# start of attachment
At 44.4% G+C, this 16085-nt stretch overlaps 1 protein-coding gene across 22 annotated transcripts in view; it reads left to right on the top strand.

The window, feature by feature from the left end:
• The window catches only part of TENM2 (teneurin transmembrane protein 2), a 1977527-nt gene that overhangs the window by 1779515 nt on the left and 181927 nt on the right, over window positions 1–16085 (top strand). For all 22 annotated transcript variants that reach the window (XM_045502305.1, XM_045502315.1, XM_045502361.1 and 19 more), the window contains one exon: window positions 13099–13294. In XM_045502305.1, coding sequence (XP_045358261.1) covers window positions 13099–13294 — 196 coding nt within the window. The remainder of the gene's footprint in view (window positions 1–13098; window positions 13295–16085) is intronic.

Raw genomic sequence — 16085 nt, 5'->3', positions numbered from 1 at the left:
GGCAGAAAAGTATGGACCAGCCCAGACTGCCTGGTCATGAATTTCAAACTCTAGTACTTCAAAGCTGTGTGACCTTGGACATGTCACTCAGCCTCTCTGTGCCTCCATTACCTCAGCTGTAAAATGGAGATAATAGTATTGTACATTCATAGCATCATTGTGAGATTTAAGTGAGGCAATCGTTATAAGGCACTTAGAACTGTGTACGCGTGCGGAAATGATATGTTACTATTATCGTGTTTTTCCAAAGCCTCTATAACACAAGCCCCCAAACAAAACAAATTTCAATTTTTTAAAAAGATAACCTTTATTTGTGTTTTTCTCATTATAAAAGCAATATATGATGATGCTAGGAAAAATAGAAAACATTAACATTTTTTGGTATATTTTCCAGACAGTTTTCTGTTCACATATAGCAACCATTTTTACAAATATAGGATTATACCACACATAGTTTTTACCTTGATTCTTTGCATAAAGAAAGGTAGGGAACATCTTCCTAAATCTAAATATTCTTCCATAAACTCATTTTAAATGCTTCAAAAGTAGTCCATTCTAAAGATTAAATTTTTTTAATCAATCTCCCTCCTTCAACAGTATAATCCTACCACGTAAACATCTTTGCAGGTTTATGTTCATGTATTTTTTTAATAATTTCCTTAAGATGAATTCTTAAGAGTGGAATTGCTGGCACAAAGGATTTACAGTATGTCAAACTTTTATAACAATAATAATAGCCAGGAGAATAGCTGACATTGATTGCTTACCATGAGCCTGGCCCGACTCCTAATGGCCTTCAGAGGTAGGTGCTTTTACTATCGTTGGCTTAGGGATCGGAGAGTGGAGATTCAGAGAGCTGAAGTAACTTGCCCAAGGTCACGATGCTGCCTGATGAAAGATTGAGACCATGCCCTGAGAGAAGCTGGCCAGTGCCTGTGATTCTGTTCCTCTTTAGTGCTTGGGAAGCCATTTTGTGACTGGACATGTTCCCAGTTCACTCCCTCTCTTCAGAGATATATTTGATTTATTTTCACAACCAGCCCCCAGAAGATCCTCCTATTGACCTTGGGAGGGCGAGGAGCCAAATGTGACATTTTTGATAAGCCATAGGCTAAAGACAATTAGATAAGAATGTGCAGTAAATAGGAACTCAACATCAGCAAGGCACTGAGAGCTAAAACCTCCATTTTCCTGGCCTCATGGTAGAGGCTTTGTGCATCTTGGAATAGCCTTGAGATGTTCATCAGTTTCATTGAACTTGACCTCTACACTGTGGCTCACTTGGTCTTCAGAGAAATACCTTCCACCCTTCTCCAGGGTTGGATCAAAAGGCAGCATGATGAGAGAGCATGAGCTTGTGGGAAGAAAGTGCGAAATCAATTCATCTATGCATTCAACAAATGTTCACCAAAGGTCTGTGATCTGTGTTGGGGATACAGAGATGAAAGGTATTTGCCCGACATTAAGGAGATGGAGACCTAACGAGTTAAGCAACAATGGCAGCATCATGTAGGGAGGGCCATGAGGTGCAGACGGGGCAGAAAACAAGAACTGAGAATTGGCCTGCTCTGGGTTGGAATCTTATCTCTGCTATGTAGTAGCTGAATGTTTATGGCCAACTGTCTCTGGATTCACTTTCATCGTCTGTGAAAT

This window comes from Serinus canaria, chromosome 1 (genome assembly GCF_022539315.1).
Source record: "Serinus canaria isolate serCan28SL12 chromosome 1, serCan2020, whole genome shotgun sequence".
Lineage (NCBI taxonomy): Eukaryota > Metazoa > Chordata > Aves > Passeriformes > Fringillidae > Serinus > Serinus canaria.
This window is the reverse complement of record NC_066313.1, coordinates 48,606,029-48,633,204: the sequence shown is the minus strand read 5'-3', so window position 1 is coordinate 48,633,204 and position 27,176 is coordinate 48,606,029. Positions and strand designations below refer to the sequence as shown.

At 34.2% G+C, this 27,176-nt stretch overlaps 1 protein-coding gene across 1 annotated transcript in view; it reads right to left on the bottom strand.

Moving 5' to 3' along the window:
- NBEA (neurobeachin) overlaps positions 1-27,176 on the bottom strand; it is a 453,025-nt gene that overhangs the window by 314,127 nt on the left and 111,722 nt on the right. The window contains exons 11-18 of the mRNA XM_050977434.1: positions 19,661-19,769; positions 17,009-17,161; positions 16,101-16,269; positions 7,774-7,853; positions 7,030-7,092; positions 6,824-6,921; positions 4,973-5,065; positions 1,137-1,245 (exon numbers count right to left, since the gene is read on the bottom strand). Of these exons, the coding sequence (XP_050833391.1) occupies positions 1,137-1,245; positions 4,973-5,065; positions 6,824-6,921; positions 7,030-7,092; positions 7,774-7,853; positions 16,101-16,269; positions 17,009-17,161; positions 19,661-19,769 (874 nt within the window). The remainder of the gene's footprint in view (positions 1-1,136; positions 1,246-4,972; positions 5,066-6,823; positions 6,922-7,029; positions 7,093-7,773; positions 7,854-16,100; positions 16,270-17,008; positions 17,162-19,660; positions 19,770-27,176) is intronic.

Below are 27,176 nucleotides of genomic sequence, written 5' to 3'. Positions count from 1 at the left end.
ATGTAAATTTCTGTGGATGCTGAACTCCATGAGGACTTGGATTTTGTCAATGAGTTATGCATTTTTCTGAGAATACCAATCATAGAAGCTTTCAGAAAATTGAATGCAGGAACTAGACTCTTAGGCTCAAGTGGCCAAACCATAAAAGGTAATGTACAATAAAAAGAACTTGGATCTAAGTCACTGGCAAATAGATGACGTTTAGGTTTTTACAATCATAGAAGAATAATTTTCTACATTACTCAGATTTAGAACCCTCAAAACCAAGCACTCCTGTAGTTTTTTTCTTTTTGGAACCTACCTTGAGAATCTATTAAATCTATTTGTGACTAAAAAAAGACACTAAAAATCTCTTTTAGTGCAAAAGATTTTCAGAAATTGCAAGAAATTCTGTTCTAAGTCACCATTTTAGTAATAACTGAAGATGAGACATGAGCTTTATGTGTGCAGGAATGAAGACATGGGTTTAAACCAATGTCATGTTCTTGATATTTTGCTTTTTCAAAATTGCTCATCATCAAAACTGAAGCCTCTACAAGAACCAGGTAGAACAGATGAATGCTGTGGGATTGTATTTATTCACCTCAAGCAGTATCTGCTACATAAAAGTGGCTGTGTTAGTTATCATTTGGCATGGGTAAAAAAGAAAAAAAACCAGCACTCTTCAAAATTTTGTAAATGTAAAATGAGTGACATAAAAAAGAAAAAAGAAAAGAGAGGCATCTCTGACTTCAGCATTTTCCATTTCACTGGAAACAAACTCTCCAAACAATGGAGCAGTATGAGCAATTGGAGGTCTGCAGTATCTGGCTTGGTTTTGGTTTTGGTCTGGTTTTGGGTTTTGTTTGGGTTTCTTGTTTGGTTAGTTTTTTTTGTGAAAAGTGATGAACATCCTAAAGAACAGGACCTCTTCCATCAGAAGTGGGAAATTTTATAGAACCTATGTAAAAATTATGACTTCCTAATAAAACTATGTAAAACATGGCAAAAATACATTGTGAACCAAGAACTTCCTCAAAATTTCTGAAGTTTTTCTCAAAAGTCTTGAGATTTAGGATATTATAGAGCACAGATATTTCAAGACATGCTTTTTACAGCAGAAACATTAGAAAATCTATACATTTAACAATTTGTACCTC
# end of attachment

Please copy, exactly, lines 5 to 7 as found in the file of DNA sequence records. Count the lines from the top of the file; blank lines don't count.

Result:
GGCAGAAAAGTATGGACCAGCCCAGACTGCCTGGTCATGAATTTCAAACTCTAGTACTTCAAAGCTGTGTGACCTTGGACATGTCACTCAGCCTCTCTGTGCCTCCATTACCTCAGCTGTAAAATGGAGATAATAGTATTGTACATTCATAGCATCATTGTGAGATTTAAGTGAGGCAATCGTTATAAGGCACTTAGAACTGTGTACGCGTGCGGAAATGATATGTTACTATTATCGTGTTTTTCCAAAGCCTCTATAACACAAGCCCCCAAACAAAACAAATTTCAATTTTTTAAAAAGATAACCTTTATTTGTGTTTTTCTCATTATAAAAGCAATATATGATGATGCTAGGAAAAATAGAAAACATTAACATTTTTTGGTATATTTTCCAGACAGTTTTCTGTTCACATATAGCAACCATTTTTACAAATATAGGATTATACCACACATAGTTTTTACCTTGATTCTTTGCATAAAGAAAGGTAGGGAACATCTTCCTAAATCTAAATATTCTTCCATAAACTCATTTTAAATGCTTCAAAAGTAGTCCATTCTAAAGATTAAATTTTTTTAATCAATCTCCCTCCTTCAACAGTATAATCCTACCACGTAAACATCTTTGCAGGTTTATGTTCATGTATTTTTTTAATAATTTCCTTAAGATGAATTCTTAAGAGTGGAATTGCTGGCACAAAGGATTTACAGTATGTCAAACTTTTATAACAATAATAATAGCCAGGAGAATAGCTGACATTGATTGCTTACCATGAGCCTGGCCCGACTCCTAATGGCCTTCAGAGGTAGGTGCTTTTACTATCGTTGGCTTAGGGATCGGAGAGTGGAGATTCAGAGAGCTGAAGTAACTTGCCCAAGGTCACGATGCTGCCTGATGAAAGATTGAGACCATGCCCTGAGAGAAGCTGGCCAGTGCCTGTGATTCTGTTCCTCTTTAGTGCTTGGGAAGCCATTTTGTGACTGGACATGTTCCCAGTTCACTCCCTCTCTTCAGAGATATATTTGATTTATTTTCACAACCAGCCCCCAGAAGATCCTCCTATTGACCTTGGGAGGGCGAGGAGCCAAATGTGACATTTTTGATAAGCCATAGGCTAAAGACAATTAGATAAGAATGTGCAGTAAATAGGAACTCAACATCAGCAAGGCACTGAGAGCTAAAACCTCCATTTTCCTGGCCTCATGGTAGAGGCTTTGTGCATCTTGGAATAGCCTTGAGATGTTCATCAGTTTCATTGAACTTGACCTCTACACTGTGGCTCACTTGGTCTTCAGAGAAATACCTTCCACCCTTCTCCAGGGTTGGATCAAAAGGCAGCATGATGAGAGAGCATGAGCTTGTGGGAAGAAAGTGCGAAATCAATTCATCTATGCATTCAACAAATGTTCACCAAAGGTCTGTGATCTGTGTTGGGGATACAGAGATGAAAGGTATTTGCCCGACATTAAGGAGATGGAGACCTAACGAGTTAAGCAACAATGGCAGCATCATGTAGGGAGGGCCATGAGGTGCAGACGGGGCAGAAAACAAGAACTGAGAATTGGCCTGCTCTGGGTTGGAATCTTATCTCTGCTATGTAGTAGCTGAATGTTTATGGCCAACTGTCTCTGGATTCACTTTCATCGTCTGTGAAAT

This window comes from Serinus canaria, chromosome 1 (genome assembly GCF_022539315.1).
Source record: "Serinus canaria isolate serCan28SL12 chromosome 1, serCan2020, whole genome shotgun sequence".